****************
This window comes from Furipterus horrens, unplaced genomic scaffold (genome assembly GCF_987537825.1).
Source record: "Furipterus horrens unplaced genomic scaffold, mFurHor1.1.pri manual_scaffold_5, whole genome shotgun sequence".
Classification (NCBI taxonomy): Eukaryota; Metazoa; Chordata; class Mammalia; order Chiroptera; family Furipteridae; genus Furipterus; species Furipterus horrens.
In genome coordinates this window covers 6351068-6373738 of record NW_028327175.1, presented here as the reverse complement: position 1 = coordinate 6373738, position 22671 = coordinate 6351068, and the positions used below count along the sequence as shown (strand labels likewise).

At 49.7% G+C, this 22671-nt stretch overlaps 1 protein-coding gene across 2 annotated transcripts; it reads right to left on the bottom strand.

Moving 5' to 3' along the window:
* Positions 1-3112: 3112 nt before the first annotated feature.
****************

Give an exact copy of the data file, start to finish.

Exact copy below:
This window comes from Furipterus horrens, unplaced genomic scaffold (genome assembly GCF_987537825.1).
Source record: "Furipterus horrens unplaced genomic scaffold, mFurHor1.1.pri manual_scaffold_5, whole genome shotgun sequence".
Classification (NCBI taxonomy): Eukaryota; Metazoa; Chordata; class Mammalia; order Chiroptera; family Furipteridae; genus Furipterus; species Furipterus horrens.
In genome coordinates this window covers 6351068-6373738 of record NW_028327175.1, presented here as the reverse complement: position 1 = coordinate 6373738, position 22671 = coordinate 6351068, and the positions used below count along the sequence as shown (strand labels likewise).

At 49.7% G+C, this 22671-nt stretch overlaps 1 protein-coding gene across 2 annotated transcripts; it reads right to left on the bottom strand.

Moving 5' to 3' along the window:
* Positions 1-3112: 3112 nt before the first annotated feature.